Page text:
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SALT SUGAR SMOKE

SALT SUGAR SMOKE

I know it's not winter yet (not that we had a summer) and although I'm not asking for freezing weather, this book makes me long to hunker down in the kitchen, preserving and conserving. There are just so many recipes I could have chosen - my copy is littered with post-its - but in the end I went for the fragrant cheer offered by this melon, lime and ginger jam.

 

by Diana Henry (Mitchell Beazley, 2012)

 

Melon, Lime and Ginger Jam


It was one of my big surprises, in cooking for this book, that it was possible to make a good, fresh-tasting jam with melon. This is very unusual, both fragrant and zippy. And of course a little eastern. When I was small, one of my favourite books was a story about two Japanese dolls called Miss Happiness and Miss Flower, by Rumer Godden. The girl to whom the dolls are given tries to make them feel at home in England by building them a Japanese house and giving them every kind of Japanese comfort she can conjure. I imagine this is what she would have given them for afternoon tea, with green tea on the side, of course.

Use different kinds of melons so that you get mixed colours of flesh (though not watermelon, it's too wet). Mango works well in the mix too. 

Fills 9 x 225g (8oz) jars

INGREDIENTS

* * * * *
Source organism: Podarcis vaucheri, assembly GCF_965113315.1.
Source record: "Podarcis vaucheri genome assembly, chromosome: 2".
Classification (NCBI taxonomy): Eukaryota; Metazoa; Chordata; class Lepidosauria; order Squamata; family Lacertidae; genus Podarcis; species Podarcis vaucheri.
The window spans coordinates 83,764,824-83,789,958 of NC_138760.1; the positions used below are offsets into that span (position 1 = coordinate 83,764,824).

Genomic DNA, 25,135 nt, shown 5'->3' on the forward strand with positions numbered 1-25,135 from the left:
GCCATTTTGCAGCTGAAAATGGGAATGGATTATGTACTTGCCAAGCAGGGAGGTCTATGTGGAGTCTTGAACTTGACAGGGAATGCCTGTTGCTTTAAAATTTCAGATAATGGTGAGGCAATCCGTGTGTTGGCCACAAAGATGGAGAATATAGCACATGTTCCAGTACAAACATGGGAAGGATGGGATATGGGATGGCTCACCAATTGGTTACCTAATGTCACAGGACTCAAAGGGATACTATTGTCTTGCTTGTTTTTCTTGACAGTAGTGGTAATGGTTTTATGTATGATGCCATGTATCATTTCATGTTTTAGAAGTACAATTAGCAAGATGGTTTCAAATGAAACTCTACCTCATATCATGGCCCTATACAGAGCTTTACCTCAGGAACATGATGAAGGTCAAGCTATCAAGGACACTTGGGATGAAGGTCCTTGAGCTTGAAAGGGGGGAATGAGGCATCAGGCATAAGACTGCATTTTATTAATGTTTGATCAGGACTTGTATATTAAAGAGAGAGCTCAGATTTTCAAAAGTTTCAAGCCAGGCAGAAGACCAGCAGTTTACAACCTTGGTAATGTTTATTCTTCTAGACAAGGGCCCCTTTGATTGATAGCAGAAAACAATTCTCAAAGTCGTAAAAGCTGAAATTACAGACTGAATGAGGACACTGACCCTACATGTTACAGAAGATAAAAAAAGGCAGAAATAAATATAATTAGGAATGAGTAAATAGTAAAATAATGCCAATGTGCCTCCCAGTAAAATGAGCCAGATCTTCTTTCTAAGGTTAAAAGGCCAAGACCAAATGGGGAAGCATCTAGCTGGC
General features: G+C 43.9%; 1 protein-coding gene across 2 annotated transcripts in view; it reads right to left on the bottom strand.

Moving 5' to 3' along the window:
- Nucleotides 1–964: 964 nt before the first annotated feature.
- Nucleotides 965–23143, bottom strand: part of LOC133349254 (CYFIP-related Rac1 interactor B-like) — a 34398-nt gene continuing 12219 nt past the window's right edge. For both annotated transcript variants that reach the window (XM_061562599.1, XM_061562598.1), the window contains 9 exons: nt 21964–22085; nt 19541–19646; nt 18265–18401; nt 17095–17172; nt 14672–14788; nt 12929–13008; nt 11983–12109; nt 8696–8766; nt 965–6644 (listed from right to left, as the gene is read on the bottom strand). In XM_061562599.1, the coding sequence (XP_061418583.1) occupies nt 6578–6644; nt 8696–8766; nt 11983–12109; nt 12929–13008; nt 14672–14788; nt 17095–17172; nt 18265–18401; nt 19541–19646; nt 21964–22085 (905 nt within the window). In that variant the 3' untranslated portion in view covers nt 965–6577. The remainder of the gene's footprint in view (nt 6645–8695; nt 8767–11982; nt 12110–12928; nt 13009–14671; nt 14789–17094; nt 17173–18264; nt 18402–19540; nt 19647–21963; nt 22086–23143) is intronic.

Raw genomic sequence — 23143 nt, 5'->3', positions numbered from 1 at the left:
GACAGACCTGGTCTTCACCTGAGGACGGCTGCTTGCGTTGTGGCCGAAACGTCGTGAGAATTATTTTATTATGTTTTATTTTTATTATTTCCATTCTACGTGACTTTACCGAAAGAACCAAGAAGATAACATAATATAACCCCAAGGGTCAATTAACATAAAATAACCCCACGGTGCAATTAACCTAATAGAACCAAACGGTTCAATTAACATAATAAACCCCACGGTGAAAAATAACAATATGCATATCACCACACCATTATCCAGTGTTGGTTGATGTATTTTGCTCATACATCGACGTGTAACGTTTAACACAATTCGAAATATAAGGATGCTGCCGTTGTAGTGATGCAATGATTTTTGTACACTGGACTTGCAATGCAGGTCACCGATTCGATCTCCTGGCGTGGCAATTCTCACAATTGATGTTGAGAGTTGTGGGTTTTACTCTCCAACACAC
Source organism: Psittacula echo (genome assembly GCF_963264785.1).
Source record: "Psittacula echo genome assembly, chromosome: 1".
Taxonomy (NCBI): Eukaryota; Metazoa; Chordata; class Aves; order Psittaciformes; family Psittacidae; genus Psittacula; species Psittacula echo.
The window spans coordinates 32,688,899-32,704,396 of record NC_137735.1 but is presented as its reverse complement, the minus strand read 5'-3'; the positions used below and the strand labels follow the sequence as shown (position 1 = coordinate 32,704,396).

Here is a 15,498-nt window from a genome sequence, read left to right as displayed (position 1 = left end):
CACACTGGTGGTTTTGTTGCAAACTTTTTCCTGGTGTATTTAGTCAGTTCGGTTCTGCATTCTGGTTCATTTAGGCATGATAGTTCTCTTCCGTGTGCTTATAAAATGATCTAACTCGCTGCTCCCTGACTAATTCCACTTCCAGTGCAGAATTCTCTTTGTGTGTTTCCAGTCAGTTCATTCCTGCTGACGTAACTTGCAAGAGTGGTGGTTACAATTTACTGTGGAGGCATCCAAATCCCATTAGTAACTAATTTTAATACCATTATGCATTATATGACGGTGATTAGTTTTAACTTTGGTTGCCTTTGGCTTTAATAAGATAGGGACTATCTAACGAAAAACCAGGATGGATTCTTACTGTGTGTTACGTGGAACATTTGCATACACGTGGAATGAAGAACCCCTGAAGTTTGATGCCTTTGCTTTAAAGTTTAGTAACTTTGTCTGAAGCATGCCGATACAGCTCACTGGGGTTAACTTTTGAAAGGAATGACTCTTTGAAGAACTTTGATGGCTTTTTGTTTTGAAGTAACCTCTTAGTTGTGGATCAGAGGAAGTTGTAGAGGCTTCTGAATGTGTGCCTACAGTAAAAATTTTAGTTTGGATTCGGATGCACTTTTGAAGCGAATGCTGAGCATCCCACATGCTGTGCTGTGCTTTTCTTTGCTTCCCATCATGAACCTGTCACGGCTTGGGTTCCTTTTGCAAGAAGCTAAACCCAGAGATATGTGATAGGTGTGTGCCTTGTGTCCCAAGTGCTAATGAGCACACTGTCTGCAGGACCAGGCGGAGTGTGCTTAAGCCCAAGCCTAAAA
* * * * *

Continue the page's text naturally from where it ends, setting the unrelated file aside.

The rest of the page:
• 1.7kg (3lb 11oz) melon, deseeded, peeled and chopped into 2cm (¾ in) cubes (prepared weight)
  • 1.2kg (2lb 12oz) granulated sugar with pectin ('jam sugar')
  • 5og (1¾oz) fresh root ginger, peeled and sliced
  • Finely grated zest and juice of 6 limes
  • 6 knobs of preserved ginger in syrup, chopped
  • 100ml (3½fl oz) liquid pectin

METHOD

  1. Put the melon in a bowl, layering it up with half the sugar. Leave it to stand overnight.
  2. Next day, strain the sugary liquid off the melon into a preserving pan (hold on to the melon!). Bring to a boil slowly, stirring to help the sugar dissolve. Now boil until the syrup is reduced by half.
  3. Tie the fresh root ginger in little muslin bag (just use a square of muslin). Put this into the preserving pan with the melon, remaining sugar, the lime zest and juice and the preserved ginger. Bring to a simmer and cook the melon for about three minutes. Stir in the pectin, whack the heat up and cook until the setting point is reached (use a thermometer and the wrinkle test to check). Remove the muslin bag and skim the surface of any scum. Pot in warm, dry sterilized jars, cover with waxed paper discs and seal. This keeps for a year; refrigerate once opened.

How to use: A dollop of ths is rather good on a tart ice cream - one made with yoghurt, buttermilk or crème fraîche - but I like it best on plain toasted bread (good stuff!), such as a nice sourdough.